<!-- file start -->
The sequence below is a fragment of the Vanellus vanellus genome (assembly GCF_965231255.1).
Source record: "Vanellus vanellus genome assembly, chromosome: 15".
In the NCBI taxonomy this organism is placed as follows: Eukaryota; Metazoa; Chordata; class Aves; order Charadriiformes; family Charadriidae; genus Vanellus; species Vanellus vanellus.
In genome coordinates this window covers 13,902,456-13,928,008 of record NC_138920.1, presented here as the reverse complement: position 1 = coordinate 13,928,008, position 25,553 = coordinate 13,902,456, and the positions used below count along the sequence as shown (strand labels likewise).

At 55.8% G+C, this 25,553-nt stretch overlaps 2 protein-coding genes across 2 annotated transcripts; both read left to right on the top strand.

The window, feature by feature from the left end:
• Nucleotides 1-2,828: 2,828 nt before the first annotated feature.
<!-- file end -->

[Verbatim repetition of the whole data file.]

The sequence below is a fragment of the Vanellus vanellus genome (assembly GCF_965231255.1).
Source record: "Vanellus vanellus genome assembly, chromosome: 15".
In the NCBI taxonomy this organism is placed as follows: Eukaryota; Metazoa; Chordata; class Aves; order Charadriiformes; family Charadriidae; genus Vanellus; species Vanellus vanellus.
In genome coordinates this window covers 13,902,456-13,928,008 of record NC_138920.1, presented here as the reverse complement: position 1 = coordinate 13,928,008, position 25,553 = coordinate 13,902,456, and the positions used below count along the sequence as shown (strand labels likewise).

At 55.8% G+C, this 25,553-nt stretch overlaps 2 protein-coding genes across 2 annotated transcripts; both read left to right on the top strand.

The window, feature by feature from the left end:
• Nucleotides 1-2,828: 2,828 nt before the first annotated feature.